News National Here’s how you can help deaf Australians manage face mask challenges
Updated:

Here’s how you can help deaf Australians manage face mask challenges

Melbourne woman Adrika Sri Bawan said mandatory face masks will pose a challenge to those with a hearing loss. Photo: Adrika Sri Bawan
Share
Twitter Facebook Reddit Pinterest Email

From Thursday, hundreds of thousands of Victorians in Melbourne and Mitchell Shire must wear a face mask in public under a new law aimed at slowing the spread of COVID-19.

For many people, wearing a mask or face covering when outside their home will simply be an inconvenience.

But for those with profound hearing loss – like Melbourne woman Adrika Sri Bawan – this latest rule is going to be a huge communication barrier.

That’s because face masks make it much harder to read facial expressions, which she says is “critical” for those with a hearing loss.

“If I want to ask a question, the cashier might be wearing a mask and they want to have a conversation … but I don’t understand what they’re saying,” Ms Sri Bawan told The New Daily.

“(The new rule) definitely made me feel worried. I felt a little bit stressed and overwhelmed.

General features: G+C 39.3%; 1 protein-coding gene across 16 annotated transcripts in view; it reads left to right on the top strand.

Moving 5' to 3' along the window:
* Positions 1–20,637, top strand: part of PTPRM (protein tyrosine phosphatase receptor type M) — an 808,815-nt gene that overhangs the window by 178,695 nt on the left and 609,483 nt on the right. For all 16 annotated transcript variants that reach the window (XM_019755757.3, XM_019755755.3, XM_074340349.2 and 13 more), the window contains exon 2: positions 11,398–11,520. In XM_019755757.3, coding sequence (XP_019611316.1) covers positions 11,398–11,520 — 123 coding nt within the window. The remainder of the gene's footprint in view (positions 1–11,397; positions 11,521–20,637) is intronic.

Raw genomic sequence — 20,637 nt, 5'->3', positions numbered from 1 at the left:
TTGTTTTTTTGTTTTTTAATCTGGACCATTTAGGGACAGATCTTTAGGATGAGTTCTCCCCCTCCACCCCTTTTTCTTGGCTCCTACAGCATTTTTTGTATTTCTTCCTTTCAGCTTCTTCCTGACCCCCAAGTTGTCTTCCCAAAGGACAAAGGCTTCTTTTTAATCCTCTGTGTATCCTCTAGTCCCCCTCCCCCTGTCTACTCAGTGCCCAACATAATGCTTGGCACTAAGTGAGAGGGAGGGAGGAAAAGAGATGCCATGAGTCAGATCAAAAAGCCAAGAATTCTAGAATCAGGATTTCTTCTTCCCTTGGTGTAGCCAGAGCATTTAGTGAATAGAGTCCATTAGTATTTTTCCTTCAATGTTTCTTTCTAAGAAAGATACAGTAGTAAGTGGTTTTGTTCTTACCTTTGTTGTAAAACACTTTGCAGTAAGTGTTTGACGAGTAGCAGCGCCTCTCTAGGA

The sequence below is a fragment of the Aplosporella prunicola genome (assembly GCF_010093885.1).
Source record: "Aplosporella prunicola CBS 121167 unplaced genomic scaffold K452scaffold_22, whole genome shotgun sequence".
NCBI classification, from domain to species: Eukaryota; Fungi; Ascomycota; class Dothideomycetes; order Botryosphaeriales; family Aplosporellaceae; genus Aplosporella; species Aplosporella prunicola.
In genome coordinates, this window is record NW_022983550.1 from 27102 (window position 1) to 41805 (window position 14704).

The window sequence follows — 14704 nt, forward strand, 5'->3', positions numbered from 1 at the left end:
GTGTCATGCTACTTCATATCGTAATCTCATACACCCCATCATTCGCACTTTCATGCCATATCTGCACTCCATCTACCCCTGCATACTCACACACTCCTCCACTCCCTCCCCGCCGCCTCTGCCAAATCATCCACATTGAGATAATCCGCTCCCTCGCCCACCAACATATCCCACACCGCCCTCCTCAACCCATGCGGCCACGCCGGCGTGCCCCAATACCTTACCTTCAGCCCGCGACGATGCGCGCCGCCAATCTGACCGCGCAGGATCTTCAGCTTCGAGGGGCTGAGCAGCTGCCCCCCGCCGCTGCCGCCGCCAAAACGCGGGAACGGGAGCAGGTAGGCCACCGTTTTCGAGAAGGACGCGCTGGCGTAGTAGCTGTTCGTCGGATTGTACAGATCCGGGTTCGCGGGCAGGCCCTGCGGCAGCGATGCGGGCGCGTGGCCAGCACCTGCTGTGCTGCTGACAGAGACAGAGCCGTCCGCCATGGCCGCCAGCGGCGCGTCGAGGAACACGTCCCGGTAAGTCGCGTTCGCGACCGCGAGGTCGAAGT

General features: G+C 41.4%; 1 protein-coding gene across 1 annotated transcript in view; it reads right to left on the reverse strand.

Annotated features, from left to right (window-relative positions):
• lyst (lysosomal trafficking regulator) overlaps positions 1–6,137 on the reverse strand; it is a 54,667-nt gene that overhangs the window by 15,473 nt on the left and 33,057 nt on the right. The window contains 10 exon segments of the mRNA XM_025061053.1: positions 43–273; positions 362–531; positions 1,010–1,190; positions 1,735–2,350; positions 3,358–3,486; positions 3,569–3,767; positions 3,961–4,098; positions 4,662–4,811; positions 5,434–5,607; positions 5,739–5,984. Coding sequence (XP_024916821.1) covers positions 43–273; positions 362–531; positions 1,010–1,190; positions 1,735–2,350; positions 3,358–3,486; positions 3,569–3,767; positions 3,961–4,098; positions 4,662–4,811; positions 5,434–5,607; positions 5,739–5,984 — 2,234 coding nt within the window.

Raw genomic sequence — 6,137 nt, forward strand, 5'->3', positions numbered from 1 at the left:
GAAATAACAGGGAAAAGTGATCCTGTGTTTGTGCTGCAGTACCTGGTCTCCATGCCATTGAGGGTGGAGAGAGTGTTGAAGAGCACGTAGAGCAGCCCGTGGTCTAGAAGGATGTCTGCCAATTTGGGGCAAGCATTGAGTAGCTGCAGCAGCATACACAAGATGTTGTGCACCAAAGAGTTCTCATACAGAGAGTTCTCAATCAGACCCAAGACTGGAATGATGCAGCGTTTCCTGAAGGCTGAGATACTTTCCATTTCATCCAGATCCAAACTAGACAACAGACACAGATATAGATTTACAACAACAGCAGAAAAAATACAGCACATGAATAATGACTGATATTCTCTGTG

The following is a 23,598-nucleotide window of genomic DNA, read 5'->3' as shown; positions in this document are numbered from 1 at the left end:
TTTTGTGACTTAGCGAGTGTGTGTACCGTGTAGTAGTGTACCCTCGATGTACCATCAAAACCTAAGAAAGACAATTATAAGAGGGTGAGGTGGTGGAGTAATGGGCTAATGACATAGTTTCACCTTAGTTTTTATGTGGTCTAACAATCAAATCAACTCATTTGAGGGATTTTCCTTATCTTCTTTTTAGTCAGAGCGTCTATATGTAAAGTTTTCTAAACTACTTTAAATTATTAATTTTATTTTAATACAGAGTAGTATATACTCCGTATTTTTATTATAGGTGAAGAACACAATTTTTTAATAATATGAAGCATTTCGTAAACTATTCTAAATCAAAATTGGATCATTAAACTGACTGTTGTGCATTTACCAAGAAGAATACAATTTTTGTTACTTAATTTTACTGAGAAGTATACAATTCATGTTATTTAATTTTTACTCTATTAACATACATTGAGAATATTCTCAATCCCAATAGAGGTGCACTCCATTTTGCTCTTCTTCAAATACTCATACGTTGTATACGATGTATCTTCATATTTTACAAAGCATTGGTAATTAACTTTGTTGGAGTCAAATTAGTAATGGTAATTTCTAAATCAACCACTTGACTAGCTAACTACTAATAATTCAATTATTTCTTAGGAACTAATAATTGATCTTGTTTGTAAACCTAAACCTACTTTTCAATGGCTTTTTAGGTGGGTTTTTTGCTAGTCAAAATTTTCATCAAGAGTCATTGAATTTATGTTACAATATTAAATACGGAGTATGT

“And it’s not only me. A lot of people with hearing loss in this time, we’re in isolation – and this adds a further dimension to that isolation.”

The legislation announced on Sunday will apply to anyone aged over 12 who is leaving home for one of four reasons:

  • Shopping for food and supplies
  • Care and caregiving
  • Exercise (excluding running or exercise where it’s not practical), and
  • Study and work, if you cannot do it from home.

Those who refuse to wear a mask could be slapped with a $200 fine.

The latest measure came after Victoria recorded 363 fresh COVID-19 cases and three more deaths – two men and a woman, aged in their 90s.

But it’s not just losing the ability to lip-read that will make life harder for some people with poor hearing.

Mandatory social distancing rules only add to the challenge.

“Masks already hamper speech clarity, reducing speech volume by about 12 decibels,” Ms Sri Bawan said.

“Standing 1.5 metres apart just makes this even more difficult.”

Despite the difficulty that mandatory face masks will bring to deaf people, Ms Sri Bawan said she supported the public health measure.

“Everyone has their own health issues, and I understand that, but we all have to work together to combat this pandemic,” she said.

“I just want to raise awareness and encourage people to have patience and understanding.”

How can you help people who have a hearing loss manage face masks?

“Please be conscientious and patient if you’re wearing a mask,” Ms Sri Bawan said.

“If one asks you to repeat, please be mindful that person may have a hearing loss and may not wish to disclose it.”

Important tips when communicating with a mask

  • Do not yell, but talk a little louder
  • Articulate your words rather than mumble
  • Slow down, don’t talk too fast
  • Use your hands and your body language
  • Move to a quiet place if you can, and
  • Use alternative communication methods, such as text if required.